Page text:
Arakan State teachers for ethnic literature yet to receive two months’ wages

Teachers of ethnic literature in Arakan State have not been paid their wages for July and August.

By DMG 13 Sep 2021

DMG Newsroom
13 September 2021, Sittwe 

Teachers of ethnic literature in Arakan State have not been paid their wages for July and August.

During the Covid-19 outbreak in 2020, the teachers were paid their wages though schools were closed, but they have not received their wages for the past two months, said Ko Kyaw Min Oo, an ethnic literature teacher in Kyaukphyu Township. 

“We depend on our wages very much because we do not have other jobs, as we dedicated two years to working as ethnic literature teachers. When we are not paid our wages amid the spread of Covid-19, we face difficulties with livelihoods,” he said. 

“We do not know which job we should work now to earn money for our livelihoods,” he added.

The ethnic literature teachers are officially assigned by the government and some have been paid daily wages. They are paid between K4,500 and K4,800 a day on school days, ethnic literature teachers said. 

Daw Nweli Kyaw, an ethnic literature teacher in Sittwe, said they are hoping for their wages due to the increasingly dire financial straits that many face amid the latest Covid-19 outbreak.

“Some teachers went to rural areas where they were assigned without complaint, although the transportation is difficult. They are facing difficulties with livelihoods as they are not provided their wages. For me, I am having to spend the money I saved,” she said.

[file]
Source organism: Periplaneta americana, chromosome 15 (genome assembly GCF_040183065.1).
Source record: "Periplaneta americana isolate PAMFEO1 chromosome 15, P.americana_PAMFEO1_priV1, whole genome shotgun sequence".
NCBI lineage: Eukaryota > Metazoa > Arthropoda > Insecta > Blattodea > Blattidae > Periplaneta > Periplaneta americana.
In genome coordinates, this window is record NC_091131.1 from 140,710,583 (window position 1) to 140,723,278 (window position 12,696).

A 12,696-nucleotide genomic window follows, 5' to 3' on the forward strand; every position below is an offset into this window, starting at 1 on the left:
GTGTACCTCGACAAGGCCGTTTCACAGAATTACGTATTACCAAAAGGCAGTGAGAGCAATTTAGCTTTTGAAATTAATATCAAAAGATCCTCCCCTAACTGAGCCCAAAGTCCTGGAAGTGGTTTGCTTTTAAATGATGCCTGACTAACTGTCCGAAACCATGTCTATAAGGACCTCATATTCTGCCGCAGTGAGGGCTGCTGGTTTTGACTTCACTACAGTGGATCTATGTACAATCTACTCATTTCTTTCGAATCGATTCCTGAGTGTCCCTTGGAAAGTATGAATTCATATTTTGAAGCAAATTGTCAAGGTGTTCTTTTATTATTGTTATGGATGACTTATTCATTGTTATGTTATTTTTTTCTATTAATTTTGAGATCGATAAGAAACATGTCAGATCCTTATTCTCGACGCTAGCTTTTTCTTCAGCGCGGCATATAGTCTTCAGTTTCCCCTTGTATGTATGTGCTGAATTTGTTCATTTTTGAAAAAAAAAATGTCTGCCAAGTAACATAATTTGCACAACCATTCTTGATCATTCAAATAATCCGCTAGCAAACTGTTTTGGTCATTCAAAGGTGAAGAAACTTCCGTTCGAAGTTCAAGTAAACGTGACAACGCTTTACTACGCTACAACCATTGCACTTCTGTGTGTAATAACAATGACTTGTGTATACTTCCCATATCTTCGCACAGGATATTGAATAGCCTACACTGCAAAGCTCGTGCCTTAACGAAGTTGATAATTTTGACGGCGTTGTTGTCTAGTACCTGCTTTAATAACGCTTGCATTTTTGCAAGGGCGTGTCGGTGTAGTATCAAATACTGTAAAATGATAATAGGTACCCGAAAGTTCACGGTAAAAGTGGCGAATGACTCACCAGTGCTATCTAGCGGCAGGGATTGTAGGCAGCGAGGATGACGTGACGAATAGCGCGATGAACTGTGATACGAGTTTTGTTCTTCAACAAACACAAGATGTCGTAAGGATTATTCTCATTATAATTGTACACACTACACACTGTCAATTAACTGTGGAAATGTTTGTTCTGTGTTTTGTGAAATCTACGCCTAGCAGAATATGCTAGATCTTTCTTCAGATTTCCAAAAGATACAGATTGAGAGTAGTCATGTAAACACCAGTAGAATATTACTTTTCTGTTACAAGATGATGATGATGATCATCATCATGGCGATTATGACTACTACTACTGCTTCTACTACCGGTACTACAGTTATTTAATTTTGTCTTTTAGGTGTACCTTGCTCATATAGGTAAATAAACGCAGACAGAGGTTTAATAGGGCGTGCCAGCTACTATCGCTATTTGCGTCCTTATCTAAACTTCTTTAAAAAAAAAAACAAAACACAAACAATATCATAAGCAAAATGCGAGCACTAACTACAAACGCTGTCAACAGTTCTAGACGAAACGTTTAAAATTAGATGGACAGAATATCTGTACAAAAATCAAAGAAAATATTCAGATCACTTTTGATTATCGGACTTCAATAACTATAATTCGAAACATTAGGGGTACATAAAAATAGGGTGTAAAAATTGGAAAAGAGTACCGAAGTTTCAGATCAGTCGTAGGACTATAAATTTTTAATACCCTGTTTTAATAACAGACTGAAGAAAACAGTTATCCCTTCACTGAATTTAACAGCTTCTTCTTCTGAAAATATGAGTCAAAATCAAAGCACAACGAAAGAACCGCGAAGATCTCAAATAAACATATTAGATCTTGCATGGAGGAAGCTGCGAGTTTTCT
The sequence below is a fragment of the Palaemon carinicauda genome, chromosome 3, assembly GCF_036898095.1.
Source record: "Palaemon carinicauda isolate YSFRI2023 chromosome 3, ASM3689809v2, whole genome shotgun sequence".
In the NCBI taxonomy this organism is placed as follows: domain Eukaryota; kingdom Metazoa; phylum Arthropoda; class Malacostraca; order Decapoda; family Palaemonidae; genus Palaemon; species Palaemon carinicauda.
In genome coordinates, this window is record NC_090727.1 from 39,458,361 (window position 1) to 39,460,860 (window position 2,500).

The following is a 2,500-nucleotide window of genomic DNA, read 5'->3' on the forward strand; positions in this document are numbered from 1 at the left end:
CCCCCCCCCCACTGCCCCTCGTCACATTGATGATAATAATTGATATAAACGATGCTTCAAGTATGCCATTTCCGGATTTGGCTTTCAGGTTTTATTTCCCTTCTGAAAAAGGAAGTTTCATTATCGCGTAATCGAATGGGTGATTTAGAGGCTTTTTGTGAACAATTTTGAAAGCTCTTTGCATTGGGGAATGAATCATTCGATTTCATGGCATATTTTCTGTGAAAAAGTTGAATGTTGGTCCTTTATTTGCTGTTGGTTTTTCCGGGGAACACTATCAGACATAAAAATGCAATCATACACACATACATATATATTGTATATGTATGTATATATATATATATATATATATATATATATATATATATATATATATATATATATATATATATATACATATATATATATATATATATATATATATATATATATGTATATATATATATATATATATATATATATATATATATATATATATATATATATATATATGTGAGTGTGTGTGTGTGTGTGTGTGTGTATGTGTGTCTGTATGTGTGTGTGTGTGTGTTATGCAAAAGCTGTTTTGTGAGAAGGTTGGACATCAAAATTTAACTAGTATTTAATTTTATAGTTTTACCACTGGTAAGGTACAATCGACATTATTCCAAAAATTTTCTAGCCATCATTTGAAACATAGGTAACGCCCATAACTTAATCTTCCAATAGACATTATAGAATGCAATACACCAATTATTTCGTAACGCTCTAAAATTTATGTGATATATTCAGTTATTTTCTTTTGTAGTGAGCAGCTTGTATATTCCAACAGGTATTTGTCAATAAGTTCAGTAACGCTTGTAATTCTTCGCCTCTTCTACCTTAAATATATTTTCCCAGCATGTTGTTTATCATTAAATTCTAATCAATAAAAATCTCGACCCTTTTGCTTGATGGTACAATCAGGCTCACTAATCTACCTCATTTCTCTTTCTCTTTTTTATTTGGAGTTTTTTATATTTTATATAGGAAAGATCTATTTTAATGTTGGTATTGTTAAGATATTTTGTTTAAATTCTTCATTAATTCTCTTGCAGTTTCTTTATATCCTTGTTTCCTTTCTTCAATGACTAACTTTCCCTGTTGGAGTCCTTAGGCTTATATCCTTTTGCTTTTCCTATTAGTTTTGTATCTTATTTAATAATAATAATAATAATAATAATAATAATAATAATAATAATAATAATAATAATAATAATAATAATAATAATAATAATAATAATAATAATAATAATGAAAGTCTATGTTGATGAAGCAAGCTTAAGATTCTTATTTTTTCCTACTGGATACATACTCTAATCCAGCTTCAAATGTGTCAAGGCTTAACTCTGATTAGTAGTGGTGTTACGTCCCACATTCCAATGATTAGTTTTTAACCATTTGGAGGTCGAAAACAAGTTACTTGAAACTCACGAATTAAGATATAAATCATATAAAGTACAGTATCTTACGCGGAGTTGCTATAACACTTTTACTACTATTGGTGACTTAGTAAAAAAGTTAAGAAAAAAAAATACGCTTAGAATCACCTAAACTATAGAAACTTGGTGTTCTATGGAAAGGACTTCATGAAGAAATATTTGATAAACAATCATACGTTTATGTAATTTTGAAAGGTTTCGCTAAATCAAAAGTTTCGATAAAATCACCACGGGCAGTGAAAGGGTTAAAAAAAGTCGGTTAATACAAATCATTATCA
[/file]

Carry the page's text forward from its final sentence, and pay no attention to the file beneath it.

U Tin Thein, education officer of Arakan State, told DMG on August 2 that ethnic literature teachers were not paid their wages because the head office had not paid the state office at that time. 

“If the head office transfers the money, we will pay them their wages. They are assigned as daily-wage teachers. I think the head office did not pay salary for them as they do not need to work during Covid-19’s spread,” U Tin Thein said. 

Schools in Arakan State were opened on June 1, but since July 9 have been shuttered for a second time due to the pandemic and a surge in Covid-19 cases. 

On September 10, the Committee on Covid-19 Prevention, Control and Treatment said schools, including private and monastic education schools, would remain closed at least through September 24.